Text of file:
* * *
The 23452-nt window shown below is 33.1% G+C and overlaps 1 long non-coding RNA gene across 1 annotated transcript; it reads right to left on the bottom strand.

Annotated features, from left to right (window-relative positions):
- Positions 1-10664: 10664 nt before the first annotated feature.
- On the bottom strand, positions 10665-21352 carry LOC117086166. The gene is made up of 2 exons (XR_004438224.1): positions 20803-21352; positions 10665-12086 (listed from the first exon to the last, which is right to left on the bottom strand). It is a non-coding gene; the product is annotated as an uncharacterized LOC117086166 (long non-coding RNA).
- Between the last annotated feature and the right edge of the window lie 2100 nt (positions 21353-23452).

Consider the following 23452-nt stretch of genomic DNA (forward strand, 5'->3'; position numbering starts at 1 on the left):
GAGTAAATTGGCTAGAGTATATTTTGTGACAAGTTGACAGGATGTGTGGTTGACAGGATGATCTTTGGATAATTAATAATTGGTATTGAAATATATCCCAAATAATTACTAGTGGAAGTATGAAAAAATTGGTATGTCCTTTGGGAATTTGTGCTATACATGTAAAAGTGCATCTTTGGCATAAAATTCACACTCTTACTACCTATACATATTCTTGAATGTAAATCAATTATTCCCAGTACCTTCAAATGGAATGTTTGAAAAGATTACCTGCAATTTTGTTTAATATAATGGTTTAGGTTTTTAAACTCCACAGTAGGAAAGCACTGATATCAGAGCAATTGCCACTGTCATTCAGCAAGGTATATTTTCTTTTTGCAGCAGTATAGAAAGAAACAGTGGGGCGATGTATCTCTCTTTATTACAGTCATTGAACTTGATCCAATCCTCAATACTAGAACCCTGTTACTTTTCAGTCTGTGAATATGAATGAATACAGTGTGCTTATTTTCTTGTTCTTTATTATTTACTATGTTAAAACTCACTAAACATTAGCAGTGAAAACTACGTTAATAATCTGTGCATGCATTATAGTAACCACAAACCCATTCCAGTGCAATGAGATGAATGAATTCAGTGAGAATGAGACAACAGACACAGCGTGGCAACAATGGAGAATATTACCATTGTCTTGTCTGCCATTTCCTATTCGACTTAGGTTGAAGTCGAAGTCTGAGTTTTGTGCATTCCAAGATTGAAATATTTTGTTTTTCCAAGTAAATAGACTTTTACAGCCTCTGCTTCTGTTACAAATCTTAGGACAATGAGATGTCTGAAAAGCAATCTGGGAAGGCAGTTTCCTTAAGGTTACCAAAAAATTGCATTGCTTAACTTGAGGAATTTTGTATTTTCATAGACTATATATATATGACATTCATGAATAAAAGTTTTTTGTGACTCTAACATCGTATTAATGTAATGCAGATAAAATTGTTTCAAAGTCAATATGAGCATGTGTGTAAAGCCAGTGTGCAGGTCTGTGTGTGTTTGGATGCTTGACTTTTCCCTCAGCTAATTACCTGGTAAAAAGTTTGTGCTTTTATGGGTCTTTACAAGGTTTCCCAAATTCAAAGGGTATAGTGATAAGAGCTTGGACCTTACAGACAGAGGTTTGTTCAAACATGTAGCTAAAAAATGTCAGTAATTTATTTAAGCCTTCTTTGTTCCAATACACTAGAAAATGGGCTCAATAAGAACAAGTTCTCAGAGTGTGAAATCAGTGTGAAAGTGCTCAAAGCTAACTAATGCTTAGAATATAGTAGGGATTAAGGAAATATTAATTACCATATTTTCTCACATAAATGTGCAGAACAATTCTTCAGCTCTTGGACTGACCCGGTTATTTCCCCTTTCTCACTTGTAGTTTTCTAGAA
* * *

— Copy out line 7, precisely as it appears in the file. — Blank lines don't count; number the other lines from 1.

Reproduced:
GAGTAAATTGGCTAGAGTATATTTTGTGACAAGTTGACAGGATGTGTGGTTGACAGGATGATCTTTGGATAATTAATAATTGGTATTGAAATATATCCCAAATAATTACTAGTGGAAGTATGAAAAAATTGGTATGTCCTTTGGGAATTTGTGCTATACATGTAAAAGTGCATCTTTGGCATAAAATTCACACTCTTACTACCTATACATATTCTTGAATGTAAATCAATTATTCCCAGTACCTTCAAATGGAATGTTTGAAAAGATTACCTGCAATTTTGTTTAATATAATGGTTTAGGTTTTTAAACTCCACAGTAGGAAAGCACTGATATCAGAGCAATTGCCACTGTCATTCAGCAAGGTATATTTTCTTTTTGCAGCAGTATAGAAAGAAACAGTGGGGCGATGTATCTCTCTTTATTACAGTCATTGAACTTGATCCAATCCTCAATACTAGAACCCTGTTACTTTTCAGTCTGTGAATATGAATGAATACAGTGTGCTTATTTTCTTGTTCTTTATTATTTACTATGTTAAAACTCACTAAACATTAGCAGTGAAAACTACGTTAATAATCTGTGCATGCATTATAGTAACCACAAACCCATTCCAGTGCAATGAGATGAATGAATTCAGTGAGAATGAGACAACAGACACAGCGTGGCAACAATGGAGAATATTACCATTGTCTTGTCTGCCATTTCCTATTCGACTTAGGTTGAAGTCGAAGTCTGAGTTTTGTGCATTCCAAGATTGAAATATTTTGTTTTTCCAAGTAAATAGACTTTTACAGCCTCTGCTTCTGTTACAAATCTTAGGACAATGAGATGTCTGAAAAGCAATCTGGGAAGGCAGTTTCCTTAAGGTTACCAAAAAATTGCATTGCTTAACTTGAGGAATTTTGTATTTTCATAGACTATATATATATGACATTCATGAATAAAAGTTTTTTGTGACTCTAACATCGTATTAATGTAATGCAGATAAAATTGTTTCAAAGTCAATATGAGCATGTGTGTAAAGCCAGTGTGCAGGTCTGTGTGTGTTTGGATGCTTGACTTTTCCCTCAGCTAATTACCTGGTAAAAAGTTTGTGCTTTTATGGGTCTTTACAAGGTTTCCCAAATTCAAAGGGTATAGTGATAAGAGCTTGGACCTTACAGACAGAGGTTTGTTCAAACATGTAGCTAAAAAATGTCAGTAATTTATTTAAGCCTTCTTTGTTCCAATACACTAGAAAATGGGCTCAATAAGAACAAGTTCTCAGAGTGTGAAATCAGTGTGAAAGTGCTCAAAGCTAACTAATGCTTAGAATATAGTAGGGATTAAGGAAATATTAATTACCATATTTTCTCACATAAATGTGCAGAACAATTCTTCAGCTCTTGGACTGACCCGGTTATTTCCCCTTTCTCACTTGTAGTTTTCTAGAA